SAN SALVADOR, El Salvador (AP) — For years, attempts within El Salvador to investigate and prosecute the masterminds of a massacre of six Jesuit priests during that country’s civil war have been delayed and deflected by legal maneuvers.
The sentencing of former Salvadoran colonel Inocente Orlando Montano to 133 years in prison by a Spanish court earlier this month in relation to the case is raising calls once again for El Salvador to deal with this dark chapter in its history.
Arnau Baulenas, a lawyer with the Human Rights Institute at Central American University — a school run by the Jesuits and the site of the 1989 murders — said Montano’s conviction and sentence in Spain showed that the orders came from high up. He blames a lack of political will and resistance within El Salvador’s justice system for being unable to achieve similar outcomes there.
Since El Salvador’s Supreme Court declared the 1993 amnesty established after the war unconstitutional in 2016, Baulenas has been fighting to reopen the case and go after those who gave the orders and who knew about them.
The question of whether to reopen the case remains stalled in the Supreme Court’s criminal chamber. A lower court had ruled that an investigation into the involvement of a group of military officers and ex-President Alfredo Cristiani could go ahead. But the officers appealed and the case made it to the Supreme Court last year where it sits today.
On Nov. 16, 1989, an elite commando unit killed the six priests — five Spaniards and one Salvadoran — their housekeeper and the housekeeper’s daughter in the priests’ campus residence. They tried to make the massacre appear as though it had been carried out by leftist guerillas. The killings sparked international outrage.
Nine members of the military were initially put on trial, but the court absolved seven of them. Two officers served short sentences in El Salvador, but were released in 1993 during the amnesty. After the Supreme Court found the amnesty unconstitutional, a judge ordered one of those officers, Col. Guillermo Benavides, back to prison where he remains.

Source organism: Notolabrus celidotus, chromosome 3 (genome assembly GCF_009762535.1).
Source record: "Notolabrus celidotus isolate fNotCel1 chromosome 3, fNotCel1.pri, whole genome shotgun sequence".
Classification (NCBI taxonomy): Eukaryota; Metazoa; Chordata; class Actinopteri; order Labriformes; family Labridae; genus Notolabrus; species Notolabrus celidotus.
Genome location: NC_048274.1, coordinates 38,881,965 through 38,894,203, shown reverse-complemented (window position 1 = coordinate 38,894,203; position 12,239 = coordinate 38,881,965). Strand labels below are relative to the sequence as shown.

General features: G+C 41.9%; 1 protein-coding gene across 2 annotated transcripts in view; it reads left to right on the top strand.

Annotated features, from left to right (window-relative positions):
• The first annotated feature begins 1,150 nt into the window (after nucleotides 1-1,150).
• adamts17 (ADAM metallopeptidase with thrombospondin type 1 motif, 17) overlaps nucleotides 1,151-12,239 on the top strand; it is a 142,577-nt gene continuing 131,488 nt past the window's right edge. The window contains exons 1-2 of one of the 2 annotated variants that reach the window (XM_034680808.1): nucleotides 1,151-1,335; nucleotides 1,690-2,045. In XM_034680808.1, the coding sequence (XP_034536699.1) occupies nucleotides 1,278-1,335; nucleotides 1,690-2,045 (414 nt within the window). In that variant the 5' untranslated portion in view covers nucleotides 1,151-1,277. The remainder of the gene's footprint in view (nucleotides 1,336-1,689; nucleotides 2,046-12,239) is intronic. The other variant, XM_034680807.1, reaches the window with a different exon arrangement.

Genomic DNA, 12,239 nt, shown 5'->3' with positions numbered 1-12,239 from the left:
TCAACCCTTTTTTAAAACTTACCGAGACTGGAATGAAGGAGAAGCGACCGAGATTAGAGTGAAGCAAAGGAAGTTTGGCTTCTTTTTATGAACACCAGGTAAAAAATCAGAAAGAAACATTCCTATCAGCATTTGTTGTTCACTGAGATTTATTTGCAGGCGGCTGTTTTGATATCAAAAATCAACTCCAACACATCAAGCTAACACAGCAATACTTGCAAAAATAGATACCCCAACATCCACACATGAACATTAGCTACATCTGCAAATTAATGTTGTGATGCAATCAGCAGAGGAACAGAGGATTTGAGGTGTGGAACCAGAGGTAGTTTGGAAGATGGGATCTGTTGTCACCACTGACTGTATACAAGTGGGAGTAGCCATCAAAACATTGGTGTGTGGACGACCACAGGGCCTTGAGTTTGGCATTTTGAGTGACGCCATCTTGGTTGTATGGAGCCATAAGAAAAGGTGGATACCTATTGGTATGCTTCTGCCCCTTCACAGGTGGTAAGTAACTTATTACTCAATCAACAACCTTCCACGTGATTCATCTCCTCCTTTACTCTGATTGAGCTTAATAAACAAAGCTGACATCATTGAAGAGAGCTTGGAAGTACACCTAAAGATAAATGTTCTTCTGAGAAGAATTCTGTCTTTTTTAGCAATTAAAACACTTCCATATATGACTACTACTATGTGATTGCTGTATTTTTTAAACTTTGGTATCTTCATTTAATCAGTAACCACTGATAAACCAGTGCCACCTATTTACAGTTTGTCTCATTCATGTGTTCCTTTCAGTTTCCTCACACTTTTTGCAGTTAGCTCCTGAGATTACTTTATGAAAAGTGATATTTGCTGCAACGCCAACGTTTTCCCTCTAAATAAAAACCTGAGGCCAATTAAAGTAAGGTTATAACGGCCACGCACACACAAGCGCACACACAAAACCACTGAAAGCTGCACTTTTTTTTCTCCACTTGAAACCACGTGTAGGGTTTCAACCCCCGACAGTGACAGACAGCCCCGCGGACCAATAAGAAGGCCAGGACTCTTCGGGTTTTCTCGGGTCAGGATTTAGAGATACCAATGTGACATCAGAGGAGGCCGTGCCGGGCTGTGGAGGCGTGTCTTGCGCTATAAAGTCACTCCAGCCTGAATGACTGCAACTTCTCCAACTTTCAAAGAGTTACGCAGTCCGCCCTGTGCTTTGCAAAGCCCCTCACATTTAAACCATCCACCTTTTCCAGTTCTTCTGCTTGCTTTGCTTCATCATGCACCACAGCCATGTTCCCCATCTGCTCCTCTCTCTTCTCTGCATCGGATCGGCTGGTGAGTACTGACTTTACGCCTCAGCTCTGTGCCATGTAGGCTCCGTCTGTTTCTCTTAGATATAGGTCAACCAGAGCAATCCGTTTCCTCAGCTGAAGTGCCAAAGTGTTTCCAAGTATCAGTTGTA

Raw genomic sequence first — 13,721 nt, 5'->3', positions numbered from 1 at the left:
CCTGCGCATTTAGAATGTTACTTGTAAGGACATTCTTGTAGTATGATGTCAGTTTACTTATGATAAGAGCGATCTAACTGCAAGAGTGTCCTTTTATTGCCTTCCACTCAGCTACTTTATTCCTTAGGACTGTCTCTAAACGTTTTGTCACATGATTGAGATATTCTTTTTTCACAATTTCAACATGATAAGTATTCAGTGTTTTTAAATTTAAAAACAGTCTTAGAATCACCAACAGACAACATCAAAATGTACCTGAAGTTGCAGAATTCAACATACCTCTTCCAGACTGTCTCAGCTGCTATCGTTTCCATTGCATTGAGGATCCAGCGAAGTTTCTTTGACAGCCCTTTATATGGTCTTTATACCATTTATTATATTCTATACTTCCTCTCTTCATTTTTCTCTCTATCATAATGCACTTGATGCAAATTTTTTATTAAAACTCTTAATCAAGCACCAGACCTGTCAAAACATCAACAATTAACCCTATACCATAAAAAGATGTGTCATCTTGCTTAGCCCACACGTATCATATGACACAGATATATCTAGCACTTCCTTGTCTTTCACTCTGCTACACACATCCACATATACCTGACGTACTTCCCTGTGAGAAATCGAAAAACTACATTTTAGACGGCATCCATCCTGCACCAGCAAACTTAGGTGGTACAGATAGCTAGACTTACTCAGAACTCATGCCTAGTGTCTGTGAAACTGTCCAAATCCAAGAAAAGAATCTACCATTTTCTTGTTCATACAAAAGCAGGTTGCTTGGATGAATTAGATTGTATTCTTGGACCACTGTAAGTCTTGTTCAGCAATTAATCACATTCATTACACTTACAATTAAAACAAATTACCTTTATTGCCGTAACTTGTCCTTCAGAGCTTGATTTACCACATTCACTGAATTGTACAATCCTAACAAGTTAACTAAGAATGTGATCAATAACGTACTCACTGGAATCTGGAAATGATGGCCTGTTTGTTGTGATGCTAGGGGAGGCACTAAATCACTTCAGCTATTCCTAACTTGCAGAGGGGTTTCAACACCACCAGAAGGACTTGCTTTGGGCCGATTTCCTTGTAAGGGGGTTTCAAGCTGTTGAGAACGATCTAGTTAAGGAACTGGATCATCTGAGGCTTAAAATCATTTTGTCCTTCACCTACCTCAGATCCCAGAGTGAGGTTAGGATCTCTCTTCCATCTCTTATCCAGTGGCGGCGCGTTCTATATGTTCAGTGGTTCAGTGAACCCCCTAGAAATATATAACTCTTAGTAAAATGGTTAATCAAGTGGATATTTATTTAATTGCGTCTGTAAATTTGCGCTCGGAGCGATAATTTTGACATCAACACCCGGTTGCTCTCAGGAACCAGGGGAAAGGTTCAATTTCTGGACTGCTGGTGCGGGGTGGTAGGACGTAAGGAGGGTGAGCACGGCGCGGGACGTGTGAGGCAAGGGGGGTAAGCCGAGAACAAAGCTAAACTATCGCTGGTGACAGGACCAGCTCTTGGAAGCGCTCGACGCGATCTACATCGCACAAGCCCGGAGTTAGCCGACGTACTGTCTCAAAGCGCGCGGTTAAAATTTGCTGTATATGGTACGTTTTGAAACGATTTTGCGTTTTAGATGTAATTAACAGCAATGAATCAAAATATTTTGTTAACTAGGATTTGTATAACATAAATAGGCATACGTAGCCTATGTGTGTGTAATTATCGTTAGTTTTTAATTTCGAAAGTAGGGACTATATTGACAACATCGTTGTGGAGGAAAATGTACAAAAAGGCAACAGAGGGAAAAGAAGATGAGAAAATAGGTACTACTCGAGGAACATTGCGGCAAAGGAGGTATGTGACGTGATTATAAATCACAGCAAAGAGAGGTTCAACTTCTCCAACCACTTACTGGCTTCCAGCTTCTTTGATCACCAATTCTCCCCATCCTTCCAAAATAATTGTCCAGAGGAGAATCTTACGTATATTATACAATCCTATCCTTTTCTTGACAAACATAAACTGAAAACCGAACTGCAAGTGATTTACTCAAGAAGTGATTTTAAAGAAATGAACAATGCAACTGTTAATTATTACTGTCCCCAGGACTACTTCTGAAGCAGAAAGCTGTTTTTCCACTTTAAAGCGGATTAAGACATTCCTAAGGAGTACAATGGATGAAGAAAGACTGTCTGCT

Baulenas said authorities in El Salvador continue to resist efforts to determine who was involved in planning the murders. He said the university wants to know what Cristiani, as president and commander in chief of the military at the time, knew about the plan to murder the priests.
“It looks more like a complicit court with the goal of protecting people accused of being war criminals,” Baulenas said. “We see it as a threat in the sense that there appears to be complicity with those being processed.”
Current President Nayib Bukele’s office did not immediately respond to a request for comment. Late Thursday, Bukele announced that he was declassifying the archives of another civil war atrocity, the El Mozote massacre, in which soldiers killed nearly 1,000 people in a rural community in 1981.
The Spanish court that sentenced Montano for the priests’ killings called it “state terrorism” carried out by powerful interests, including Cristiani, aimed at “holding onto their positions of privilege within the power structures.” Cristiani has denied any involvement or knowledge of the plan to kill the priests. Attempts to reach him for comment were not successful.
“The truth has to be known and I would ask ex-President Cristiani that if he has nothing to hide, why not come to the court and tell the truth,” Baulenas said. “But it seems he has always hidden behind the military.”